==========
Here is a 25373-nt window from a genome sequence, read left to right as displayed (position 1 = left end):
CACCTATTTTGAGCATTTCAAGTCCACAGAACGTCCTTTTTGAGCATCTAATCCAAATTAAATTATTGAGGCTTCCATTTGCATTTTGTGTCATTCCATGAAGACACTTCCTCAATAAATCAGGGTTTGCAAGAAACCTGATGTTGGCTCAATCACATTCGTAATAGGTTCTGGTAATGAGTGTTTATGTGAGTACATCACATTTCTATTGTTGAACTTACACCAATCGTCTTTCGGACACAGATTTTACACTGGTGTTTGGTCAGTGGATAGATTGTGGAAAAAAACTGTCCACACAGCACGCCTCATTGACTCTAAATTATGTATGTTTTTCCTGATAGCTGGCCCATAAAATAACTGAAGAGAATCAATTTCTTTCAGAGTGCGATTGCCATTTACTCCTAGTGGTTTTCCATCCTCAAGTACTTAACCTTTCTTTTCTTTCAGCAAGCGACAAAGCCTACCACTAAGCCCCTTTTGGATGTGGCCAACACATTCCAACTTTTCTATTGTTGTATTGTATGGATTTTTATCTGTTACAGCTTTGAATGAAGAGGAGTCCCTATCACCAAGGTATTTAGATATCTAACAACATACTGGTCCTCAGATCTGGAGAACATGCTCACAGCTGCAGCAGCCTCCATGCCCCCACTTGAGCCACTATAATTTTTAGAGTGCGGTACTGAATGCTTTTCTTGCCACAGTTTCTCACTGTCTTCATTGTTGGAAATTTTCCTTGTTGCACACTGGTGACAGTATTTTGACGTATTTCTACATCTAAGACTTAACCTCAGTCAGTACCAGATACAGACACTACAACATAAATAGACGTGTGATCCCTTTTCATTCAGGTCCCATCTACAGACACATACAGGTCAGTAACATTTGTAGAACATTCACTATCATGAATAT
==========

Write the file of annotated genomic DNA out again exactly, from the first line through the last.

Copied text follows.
Here is a 25373-nt window from a genome sequence, read left to right as displayed (position 1 = left end):
CACCTATTTTGAGCATTTCAAGTCCACAGAACGTCCTTTTTGAGCATCTAATCCAAATTAAATTATTGAGGCTTCCATTTGCATTTTGTGTCATTCCATGAAGACACTTCCTCAATAAATCAGGGTTTGCAAGAAACCTGATGTTGGCTCAATCACATTCGTAATAGGTTCTGGTAATGAGTGTTTATGTGAGTACATCACATTTCTATTGTTGAACTTACACCAATCGTCTTTCGGACACAGATTTTACACTGGTGTTTGGTCAGTGGATAGATTGTGGAAAAAAACTGTCCACACAGCACGCCTCATTGACTCTAAATTATGTATGTTTTTCCTGATAGCTGGCCCATAAAATAACTGAAGAGAATCAATTTCTTTCAGAGTGCGATTGCCATTTACTCCTAGTGGTTTTCCATCCTCAAGTACTTAACCTTTCTTTTCTTTCAGCAAGCGACAAAGCCTACCACTAAGCCCCTTTTGGATGTGGCCAACACATTCCAACTTTTCTATTGTTGTATTGTATGGATTTTTATCTGTTACAGCTTTGAATGAAGAGGAGTCCCTATCACCAAGGTATTTAGATATCTAACAACATACTGGTCCTCAGATCTGGAGAACATGCTCACAGCTGCAGCAGCCTCCATGCCCCCACTTGAGCCACTATAATTTTTAGAGTGCGGTACTGAATGCTTTTCTTGCCACAGTTTCTCACTGTCTTCATTGTTGGAAATTTTCCTTGTTGCACACTGGTGACAGTATTTTGACGTATTTCTACATCTAAGACTTAACCTCAGTCAGTACCAGATACAGACACTACAACATAAATAGACGTGTGATCCCTTTTCATTCAGGTCCCATCTACAGACACATACAGGTCAGTAACATTTGTAGAACATTCACTATCATGAATAT